I've resided to the opinion the Saints offensive line is below average. But I refuse to believe the Saints can't stop the run with the personnel possessed.

Defensive coordinator Rob Ryan's units finished seventh (2011) and 22nd (2012) against the run—his two years in Dallas at the same position. The Saints closely resemble the former rather than the latter.

The Saints defense is giving up 5.5 yards per carry—which is last in the NFL. With the amount of talent on the roster, it lends itself to be more of a schematic deficiency rather than a lack of talent.

Via NFL Rewind
Via NFL Rewind

Here is where I think the scheme works against the Saints. The Saints are lined up in a Wide 9 formation—which is an even-front alignment. To utilize the quickness of ends Junior Galette and Cameron Jordan, having them positioned wide gives them the proper amount of space to rush the passer. 

This also takes them out of run plays while putting pressure on nose tackle John Jenkins, as well as inside linebackers David Hawthorne and Curtis Lofton.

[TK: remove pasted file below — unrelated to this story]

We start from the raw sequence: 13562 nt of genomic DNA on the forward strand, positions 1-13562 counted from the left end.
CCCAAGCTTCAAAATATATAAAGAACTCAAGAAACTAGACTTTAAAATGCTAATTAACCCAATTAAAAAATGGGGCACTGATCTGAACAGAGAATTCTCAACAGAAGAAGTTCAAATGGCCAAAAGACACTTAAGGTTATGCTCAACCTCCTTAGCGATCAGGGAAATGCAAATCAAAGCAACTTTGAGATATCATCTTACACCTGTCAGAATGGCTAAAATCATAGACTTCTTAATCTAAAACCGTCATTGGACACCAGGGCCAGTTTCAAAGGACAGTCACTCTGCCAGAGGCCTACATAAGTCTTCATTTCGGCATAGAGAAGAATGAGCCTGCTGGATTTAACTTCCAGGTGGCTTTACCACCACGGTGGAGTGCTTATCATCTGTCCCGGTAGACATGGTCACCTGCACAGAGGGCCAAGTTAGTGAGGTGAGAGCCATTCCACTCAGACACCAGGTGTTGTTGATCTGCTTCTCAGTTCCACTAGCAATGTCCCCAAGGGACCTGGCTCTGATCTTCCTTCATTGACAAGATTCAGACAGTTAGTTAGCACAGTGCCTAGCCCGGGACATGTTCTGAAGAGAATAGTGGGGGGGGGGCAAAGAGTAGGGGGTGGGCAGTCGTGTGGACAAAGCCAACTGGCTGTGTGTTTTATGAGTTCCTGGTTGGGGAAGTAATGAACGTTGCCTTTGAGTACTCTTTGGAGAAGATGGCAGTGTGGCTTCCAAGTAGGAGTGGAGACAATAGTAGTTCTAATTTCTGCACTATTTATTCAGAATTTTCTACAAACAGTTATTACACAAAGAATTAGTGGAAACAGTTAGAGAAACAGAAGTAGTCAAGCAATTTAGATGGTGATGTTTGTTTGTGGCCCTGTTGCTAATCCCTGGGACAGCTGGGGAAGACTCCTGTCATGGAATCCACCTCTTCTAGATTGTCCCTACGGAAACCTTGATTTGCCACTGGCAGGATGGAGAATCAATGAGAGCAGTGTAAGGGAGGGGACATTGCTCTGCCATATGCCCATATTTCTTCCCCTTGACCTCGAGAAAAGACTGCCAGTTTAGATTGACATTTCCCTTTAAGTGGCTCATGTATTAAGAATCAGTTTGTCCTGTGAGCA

As you can see, the onus falls squarely on the linebackers as Jenkins is gobbled up. With the offensive linemen releasing to the second level, the back has clear space until one of the safeties can help. With safeties Kenny Vaccaro and Malcolm Jenkins among the top three in tackles, you can see how this could be problematic.

With Wide 9 ends easily blocked due to their positioning, the front becomes overmatched. These speed-based alignments are great against the pass but are a detriment to inside runs. The Saints' next opponent—the Chicago Bears—is great at these types of runs. I expect to see tighter alignments against them.

Here's a better example of proper run fits.

The spacing is a lot tighter in this normal 4-3-based alignment. This allows for Lofton and Hawthorne to roam a lot more freely.   

Lofton and Hawthorne aren't caught up in the trash and are able to use their vision and athleticism to the utmost.